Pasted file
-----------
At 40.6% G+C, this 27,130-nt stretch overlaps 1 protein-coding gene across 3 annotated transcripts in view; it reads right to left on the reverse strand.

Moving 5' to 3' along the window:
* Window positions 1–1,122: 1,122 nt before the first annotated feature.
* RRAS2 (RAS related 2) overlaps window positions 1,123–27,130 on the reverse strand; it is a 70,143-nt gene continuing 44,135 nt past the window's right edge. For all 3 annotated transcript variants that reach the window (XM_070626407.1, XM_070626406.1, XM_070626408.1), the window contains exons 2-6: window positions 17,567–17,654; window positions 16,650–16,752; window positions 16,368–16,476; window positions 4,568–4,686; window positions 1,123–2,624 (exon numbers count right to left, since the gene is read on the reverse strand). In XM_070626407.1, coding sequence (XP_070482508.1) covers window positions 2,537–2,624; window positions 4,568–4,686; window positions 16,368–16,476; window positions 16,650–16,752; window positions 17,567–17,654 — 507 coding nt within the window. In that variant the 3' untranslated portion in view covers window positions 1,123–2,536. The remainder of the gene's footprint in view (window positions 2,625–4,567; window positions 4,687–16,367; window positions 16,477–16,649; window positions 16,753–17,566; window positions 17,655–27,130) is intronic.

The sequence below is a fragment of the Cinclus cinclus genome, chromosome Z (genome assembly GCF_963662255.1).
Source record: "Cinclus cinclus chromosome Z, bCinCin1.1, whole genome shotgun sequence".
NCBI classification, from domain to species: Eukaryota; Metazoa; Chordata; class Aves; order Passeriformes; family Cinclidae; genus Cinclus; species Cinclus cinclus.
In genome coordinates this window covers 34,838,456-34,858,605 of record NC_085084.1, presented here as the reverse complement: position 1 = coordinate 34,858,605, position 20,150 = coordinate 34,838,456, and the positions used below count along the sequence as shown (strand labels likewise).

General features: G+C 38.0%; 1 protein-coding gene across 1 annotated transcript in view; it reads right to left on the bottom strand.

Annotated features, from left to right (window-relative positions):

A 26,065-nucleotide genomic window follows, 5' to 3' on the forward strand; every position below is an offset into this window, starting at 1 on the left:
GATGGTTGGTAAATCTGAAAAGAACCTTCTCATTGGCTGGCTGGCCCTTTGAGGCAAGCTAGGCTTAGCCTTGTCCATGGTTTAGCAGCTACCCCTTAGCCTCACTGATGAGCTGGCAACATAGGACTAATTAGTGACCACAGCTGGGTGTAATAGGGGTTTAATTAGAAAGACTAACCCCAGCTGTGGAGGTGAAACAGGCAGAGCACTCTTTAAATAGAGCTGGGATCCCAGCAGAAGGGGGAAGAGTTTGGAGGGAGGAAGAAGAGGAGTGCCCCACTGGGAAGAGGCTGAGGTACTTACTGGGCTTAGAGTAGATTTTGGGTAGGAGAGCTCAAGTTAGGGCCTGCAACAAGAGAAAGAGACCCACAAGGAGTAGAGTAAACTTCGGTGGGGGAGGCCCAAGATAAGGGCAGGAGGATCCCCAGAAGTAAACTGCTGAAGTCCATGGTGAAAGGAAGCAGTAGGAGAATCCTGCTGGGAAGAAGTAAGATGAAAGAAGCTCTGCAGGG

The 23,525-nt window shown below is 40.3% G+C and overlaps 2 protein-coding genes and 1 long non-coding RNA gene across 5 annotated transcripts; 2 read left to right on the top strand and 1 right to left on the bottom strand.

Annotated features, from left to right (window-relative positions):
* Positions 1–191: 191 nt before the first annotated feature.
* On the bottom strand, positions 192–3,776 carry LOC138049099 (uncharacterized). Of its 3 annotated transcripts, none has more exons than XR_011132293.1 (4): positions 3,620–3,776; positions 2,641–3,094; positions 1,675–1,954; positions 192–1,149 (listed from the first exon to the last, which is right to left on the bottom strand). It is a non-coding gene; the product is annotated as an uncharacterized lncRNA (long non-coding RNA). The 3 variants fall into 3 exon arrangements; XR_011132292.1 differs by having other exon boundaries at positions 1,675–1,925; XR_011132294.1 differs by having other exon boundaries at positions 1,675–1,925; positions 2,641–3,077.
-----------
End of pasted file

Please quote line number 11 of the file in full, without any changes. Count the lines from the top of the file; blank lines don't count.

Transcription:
A 26,065-nucleotide genomic window follows, 5' to 3' on the forward strand; every position below is an offset into this window, starting at 1 on the left: